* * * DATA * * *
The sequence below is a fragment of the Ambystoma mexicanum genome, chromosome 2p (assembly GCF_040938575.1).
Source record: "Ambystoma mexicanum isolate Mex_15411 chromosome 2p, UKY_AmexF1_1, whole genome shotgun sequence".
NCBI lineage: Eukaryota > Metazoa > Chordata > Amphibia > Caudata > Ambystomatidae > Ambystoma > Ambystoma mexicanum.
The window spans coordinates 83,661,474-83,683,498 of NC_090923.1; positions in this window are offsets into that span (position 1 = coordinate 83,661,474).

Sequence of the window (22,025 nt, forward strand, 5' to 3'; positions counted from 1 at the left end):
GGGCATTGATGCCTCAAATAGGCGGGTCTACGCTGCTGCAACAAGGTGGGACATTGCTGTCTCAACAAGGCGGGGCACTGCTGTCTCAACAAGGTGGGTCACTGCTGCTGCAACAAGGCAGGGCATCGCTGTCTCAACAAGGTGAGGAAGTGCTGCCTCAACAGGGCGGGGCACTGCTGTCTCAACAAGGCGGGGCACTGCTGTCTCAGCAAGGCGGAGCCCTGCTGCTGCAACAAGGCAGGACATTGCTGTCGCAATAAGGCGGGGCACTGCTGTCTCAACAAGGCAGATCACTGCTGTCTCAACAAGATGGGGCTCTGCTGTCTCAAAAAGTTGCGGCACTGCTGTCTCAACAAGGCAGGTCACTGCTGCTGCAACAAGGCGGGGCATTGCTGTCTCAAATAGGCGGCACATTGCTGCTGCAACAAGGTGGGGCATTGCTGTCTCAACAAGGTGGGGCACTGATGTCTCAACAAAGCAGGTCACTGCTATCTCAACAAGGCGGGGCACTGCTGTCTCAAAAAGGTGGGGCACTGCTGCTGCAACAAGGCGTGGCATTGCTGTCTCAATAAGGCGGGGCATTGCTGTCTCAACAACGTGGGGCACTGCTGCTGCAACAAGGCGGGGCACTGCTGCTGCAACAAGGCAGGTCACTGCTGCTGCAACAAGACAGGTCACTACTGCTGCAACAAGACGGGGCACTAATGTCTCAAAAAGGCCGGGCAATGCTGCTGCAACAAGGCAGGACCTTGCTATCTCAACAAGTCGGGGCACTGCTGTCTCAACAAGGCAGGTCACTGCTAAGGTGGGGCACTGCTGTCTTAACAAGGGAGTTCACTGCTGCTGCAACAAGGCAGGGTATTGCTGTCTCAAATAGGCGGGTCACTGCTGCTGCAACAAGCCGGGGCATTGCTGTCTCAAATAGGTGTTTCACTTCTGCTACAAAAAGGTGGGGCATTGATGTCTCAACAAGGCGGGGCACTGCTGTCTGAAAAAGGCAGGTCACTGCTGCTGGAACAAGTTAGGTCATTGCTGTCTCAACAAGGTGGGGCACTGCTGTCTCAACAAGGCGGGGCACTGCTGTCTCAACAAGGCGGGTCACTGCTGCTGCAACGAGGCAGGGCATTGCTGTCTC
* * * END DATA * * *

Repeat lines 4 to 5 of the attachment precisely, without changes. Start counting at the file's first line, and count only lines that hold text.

The window spans coordinates 83,661,474-83,683,498 of NC_090923.1; positions in this window are offsets into that span (position 1 = coordinate 83,661,474).

Sequence of the window (22,025 nt, forward strand, 5' to 3'; positions counted from 1 at the left end):